The deluge of new Top Level Domains (TLDs) has begun! Top level domains are the ones after the dot.
Almost 2000 new applications for TLDs were filed in 2012/13 with ICANN. One of ICANN’s many duties is to ensure healthy competition in the Domain Name System (DNS) for registrars and the adequate meeting of the changing/growing needs of consumers as the internet continues to expand in size and importance.
Certainly the huge number of acronyms developed and used in the ICANN world is some testimony to its growth and the increasing levels of separate expertise one needs to operate effectively when advising about the DNS.
After years of debate, discussion and compromise between different players in the internet space (governments; business; technical; non-commercial; registrars; registries; IP), the Board of Directors of ICANN reached a decision to open up the “root”— the actual electronic highway along which all material, data etc. travels at light speed — to an unlimited number of new TLDs including International Domain Names (IDNs) in languages that are NOT written in western (Latin) alphabets. These include Russian, Greek, Arabic, Chinese, Korean and many more around the world.
It was a difficult technical challenge to make these non ASCII domain names work properly in a system designed for English speakers by English speakers but the ICANN Board understood early on that if the DNS was to really work globally and not end up ‘fracturing’, implementation of IDNs as soon as technically possible had to be a priority. That time is now!
What does it mean? Why should you care?
Many are unaffected directly BUT if you own a business that has goodwill in a name or trade-mark there are now 100s and soon 1000s of opportunities for others to adopt your trade-mark either as a TLD or as a Second Level Domain in one of the new TLDS (i.e. “your name.SHOP”).
Moreover, with the translation of words and marks into non English/non ASCII alphabets, monitoring the cyber marketplace against “cyber-criminals” will become more challenging than ever.
There are strategies you should be considering such as:
- Simply thinking out your company’s real needs in the DNS.
- Developing a cost effective internet trade-mark/domain name strategy designed for YOUR company. In many cases this will require little effort and little or no cost. However, for those companies with international presence through sales or otherwise, some serious thought and some action may be very prudent.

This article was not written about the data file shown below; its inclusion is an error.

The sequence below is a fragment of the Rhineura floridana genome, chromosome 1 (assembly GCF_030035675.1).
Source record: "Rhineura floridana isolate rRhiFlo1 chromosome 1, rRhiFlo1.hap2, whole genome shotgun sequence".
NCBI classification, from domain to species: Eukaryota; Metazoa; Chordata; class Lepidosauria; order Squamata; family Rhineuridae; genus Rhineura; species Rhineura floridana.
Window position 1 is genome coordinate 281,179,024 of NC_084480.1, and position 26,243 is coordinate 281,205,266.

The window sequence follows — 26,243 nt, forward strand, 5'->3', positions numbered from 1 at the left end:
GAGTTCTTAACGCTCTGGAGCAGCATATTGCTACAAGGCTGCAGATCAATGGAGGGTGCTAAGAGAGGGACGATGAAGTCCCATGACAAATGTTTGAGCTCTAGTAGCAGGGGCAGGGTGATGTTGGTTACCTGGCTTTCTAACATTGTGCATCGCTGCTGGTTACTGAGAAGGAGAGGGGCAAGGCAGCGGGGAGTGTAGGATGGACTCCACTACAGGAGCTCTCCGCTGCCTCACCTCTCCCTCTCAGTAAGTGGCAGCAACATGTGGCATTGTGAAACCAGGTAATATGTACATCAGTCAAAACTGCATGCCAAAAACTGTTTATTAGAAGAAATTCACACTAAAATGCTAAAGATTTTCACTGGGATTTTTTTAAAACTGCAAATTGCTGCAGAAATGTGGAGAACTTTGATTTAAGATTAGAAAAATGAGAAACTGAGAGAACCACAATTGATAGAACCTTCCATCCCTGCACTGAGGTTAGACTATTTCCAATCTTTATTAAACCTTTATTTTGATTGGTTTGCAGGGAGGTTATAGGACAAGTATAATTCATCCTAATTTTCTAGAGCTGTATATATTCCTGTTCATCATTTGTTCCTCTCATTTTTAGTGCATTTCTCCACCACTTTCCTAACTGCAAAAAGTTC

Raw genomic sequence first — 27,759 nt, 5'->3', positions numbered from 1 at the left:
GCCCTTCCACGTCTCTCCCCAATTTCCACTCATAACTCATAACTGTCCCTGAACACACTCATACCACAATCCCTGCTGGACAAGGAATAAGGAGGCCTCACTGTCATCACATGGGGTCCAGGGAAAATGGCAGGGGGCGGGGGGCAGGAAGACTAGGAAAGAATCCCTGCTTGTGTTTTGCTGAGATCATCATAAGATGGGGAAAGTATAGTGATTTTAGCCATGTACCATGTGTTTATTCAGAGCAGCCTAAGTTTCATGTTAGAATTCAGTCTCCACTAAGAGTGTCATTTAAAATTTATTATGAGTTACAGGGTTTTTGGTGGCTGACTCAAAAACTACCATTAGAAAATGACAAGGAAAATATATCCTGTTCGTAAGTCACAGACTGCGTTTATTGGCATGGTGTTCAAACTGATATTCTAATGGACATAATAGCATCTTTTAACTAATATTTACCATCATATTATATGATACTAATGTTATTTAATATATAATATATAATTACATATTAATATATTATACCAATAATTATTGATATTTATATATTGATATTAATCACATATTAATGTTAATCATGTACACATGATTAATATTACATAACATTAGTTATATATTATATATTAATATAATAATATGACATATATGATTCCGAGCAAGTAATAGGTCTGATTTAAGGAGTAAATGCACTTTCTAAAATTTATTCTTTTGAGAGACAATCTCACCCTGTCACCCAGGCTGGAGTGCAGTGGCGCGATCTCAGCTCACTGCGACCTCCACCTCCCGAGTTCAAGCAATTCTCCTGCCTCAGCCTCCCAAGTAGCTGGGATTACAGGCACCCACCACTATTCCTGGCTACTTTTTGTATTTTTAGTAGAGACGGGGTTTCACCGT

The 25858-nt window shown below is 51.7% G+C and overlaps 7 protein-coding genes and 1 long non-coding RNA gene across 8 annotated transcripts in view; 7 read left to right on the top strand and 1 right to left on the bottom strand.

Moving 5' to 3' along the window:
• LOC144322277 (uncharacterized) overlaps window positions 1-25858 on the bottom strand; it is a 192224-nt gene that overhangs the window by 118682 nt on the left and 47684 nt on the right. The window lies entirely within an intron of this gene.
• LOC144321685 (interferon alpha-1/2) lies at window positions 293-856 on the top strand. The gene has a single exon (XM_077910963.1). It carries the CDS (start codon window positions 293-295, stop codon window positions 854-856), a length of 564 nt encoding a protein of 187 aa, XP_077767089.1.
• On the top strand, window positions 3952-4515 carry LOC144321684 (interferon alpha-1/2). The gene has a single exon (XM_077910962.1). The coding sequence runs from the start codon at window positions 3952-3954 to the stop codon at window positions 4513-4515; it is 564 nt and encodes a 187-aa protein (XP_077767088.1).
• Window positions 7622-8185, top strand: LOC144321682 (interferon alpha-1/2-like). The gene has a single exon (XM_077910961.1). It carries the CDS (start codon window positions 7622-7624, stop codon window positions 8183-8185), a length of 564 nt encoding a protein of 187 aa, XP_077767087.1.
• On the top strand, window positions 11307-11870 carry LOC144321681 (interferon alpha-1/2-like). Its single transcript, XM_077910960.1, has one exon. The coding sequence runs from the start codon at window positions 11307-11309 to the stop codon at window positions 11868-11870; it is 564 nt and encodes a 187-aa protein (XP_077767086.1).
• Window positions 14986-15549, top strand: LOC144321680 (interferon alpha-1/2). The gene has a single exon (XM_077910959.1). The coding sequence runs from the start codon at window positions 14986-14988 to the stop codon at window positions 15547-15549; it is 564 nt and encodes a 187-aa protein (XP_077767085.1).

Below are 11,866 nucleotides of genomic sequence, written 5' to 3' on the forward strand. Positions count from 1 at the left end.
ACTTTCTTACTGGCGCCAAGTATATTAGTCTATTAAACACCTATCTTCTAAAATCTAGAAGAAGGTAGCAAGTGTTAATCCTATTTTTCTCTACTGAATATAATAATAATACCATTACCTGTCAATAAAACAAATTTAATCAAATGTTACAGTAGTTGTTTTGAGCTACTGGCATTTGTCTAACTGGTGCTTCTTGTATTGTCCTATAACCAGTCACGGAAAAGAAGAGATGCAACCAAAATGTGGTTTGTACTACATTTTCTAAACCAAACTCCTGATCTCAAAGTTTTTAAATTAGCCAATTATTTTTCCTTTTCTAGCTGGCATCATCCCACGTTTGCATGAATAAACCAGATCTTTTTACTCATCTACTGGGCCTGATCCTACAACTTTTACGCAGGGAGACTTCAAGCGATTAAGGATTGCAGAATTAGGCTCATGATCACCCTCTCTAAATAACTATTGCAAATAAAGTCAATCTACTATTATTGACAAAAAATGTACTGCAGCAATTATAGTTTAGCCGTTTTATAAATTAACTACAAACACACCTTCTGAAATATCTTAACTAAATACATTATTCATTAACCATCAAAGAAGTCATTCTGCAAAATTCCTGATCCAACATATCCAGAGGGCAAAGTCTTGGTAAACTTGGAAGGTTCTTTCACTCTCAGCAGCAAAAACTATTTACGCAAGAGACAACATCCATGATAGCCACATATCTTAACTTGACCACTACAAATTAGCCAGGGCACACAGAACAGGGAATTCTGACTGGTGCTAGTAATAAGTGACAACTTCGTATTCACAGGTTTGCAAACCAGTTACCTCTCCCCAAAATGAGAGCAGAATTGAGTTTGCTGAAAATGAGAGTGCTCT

A few possibilities:
1. Registration in the new Trademark Clearing House.
2. Looking into where you are protecting your trade-marks and domain names and to what extent a defensive position makes sense for your business.
3. Considering registering in new IDN TLDs.
4. Looking at monitoring options and generally keeping abreast of what’s happening in the DNS.
Finding a competent advisor who has real knowledge and experience in this field is also very important in developing and accomplishing a sensible program for your business. You can choose anyone, anywhere but make sure he/she is a real player in this arena.
Clear knowledge of trade-mark law and practice; litigation knowledge and experience; a working knowledge and experience with UDRP and CDRP; significant knowledge of, and active participation in, ICANN and its Intellectual Property Constituency) and some ccTLDs; a good knowledge of the RPMs ***(Rights Protection Mechanisms) developed for the new TLDs are all important.
The author, Jonathan C. Cohen, is Senior Partner of Shapiro Cohen, an intellectual property law firm with over 50 years experience. He has served on the Board of Directors of ICANN for 4 years, the Board of Directors of CIRA (.ca) for 2 terms, and founded the IPC of ICANN, serving also as its first President. He was also chosen as a member of the IRT, the international group of experts chosen by ICANN to develop and recommend to the Board the RPMs designed to protect trade-mark owners in the face of the coming expansion of the number of TLDS. He has spoken and written extensively worldwide on TM and DN strategy and developments for more than 15 years.
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